So, sipping on a dry white Fleur d'Altesse from time to time and nibbling on these almonds, I began. The script itself, I fully recognized, could have started anywhere. If I'd chosen to open, though, on the glistening tip of a pair of polished oxfords as that most elusive of creatures descended—that very moment—onto a steaming railway platform, it was only to enter directly into one of the most poignant moments in her life. Wasn't this exactly what the scenario required? What the Studio itself had called for? "Anywhere, begin anywhere you want, Philip," they told me, "but turn it into something magical, luminous. Draw some episode out of that hidden life that she led, and convert it into two hours of vibrant scenario. That's your form, after all: what you can do better than anybody else in the business. A dream creature, that's what we want. Give us something—someone—to dream about, Philip. That's what all of us want, isn't it?" the Studio pleaded. For forte, indeed, it was. Hadn't I already been nominated twice for an Academy Award for having written screenplays in which—against the prevailing taste of the times—I'd portrayed women of epiphanous beauty? More than equal to their male counterparts, they'd each possessed an antique magnetism that had long since vanished not merely from the screen but from life itself. Curiously enough, though, those scripts of mine had met with surprising popular success. Had I, perhaps, awakened in the public imagination the memory of those very "dream creatures," as they were repeatedly called?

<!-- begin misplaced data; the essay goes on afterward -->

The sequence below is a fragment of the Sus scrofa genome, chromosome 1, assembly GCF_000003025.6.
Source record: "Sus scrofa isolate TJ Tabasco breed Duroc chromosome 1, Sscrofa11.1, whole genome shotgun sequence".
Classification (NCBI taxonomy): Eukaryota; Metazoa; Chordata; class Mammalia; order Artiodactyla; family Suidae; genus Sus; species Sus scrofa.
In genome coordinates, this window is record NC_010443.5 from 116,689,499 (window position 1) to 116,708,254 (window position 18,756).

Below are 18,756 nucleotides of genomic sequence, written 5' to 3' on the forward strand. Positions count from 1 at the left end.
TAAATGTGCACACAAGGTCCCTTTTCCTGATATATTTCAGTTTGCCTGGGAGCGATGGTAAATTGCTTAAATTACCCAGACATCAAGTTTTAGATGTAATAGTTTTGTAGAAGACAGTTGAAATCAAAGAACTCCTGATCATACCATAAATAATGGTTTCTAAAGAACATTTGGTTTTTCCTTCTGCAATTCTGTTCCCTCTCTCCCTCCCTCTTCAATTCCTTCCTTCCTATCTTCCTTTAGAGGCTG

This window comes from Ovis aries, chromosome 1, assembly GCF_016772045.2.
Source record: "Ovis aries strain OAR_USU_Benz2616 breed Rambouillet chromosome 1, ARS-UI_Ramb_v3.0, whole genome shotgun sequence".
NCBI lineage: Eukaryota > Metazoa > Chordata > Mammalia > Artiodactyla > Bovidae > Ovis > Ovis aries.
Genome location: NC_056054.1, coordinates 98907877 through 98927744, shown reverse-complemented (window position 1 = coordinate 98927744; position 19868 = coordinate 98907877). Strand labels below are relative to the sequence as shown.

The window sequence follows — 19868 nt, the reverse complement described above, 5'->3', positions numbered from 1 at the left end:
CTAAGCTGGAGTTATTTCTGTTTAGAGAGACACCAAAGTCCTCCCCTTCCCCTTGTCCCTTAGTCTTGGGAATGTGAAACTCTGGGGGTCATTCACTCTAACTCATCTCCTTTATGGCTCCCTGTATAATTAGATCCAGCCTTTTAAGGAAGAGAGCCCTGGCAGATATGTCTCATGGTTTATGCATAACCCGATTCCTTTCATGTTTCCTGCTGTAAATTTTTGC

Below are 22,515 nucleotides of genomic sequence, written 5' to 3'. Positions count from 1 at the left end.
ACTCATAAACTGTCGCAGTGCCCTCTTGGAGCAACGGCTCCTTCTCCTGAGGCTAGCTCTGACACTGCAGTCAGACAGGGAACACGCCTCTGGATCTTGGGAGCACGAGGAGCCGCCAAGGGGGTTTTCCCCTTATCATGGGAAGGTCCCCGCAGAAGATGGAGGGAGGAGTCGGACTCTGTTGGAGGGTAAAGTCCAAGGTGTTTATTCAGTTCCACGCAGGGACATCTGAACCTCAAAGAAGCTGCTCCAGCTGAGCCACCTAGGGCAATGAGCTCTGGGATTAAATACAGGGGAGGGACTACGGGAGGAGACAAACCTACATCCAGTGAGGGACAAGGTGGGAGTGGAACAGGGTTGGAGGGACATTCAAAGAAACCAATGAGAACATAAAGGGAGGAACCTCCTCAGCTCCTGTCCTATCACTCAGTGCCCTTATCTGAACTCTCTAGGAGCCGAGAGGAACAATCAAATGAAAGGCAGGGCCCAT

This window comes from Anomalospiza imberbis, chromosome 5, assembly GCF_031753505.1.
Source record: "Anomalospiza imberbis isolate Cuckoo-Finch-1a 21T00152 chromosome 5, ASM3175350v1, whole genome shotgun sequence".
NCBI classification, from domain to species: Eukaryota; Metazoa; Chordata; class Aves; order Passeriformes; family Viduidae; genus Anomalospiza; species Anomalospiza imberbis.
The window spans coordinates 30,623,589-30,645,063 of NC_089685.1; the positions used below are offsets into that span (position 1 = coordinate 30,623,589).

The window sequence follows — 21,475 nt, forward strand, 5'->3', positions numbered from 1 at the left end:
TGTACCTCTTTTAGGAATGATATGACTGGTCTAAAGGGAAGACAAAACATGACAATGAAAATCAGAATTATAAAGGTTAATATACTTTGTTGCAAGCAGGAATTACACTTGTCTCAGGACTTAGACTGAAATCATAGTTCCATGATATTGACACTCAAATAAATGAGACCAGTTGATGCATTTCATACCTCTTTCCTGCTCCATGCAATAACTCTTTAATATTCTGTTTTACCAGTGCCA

Now, assigned to the ultimate creature of creatures, to the "Divine One" herself, I began by plowing my way through no fewer than nine full biographies and nearly three thousand articles and press clippings in search of some all-poignant sequence. And find it I did. Having read, underlined, annotated each and every scrap of surviving evidence, I found what the film industry calls a "through-line." Curiously enough, though, it didn't open on some glamorous setting drawn from her illustrious life but—to the contrary—on a small snowbound railway station thirty-seven miles north of New York City. More exactly, it opened on an extreme close-up of those highly polished oxfords, their wingtips flared, as—that very instant—she disembarked from a late-night express.

    Normally, passengers coming from Chicago didn't disembark at Croton-Harmon. They'd wait patiently in their plush armchairs or drawing-room couches while the train, for a scheduled twenty-minute halt, had its coal-burning locomotive replaced by one of diesel, allowing it thereby to enter into the long underground tunnel system that led straight into Grand Central Station. It was that very station, however, that she (no more, at the outset, than that glistening pair of highly polished walking shoes) had to avoid. For the station would already be teeming with reporters, flash photographers, as well as the shiftless hordes of the boundlessly curious. No, it had to be avoided at all costs.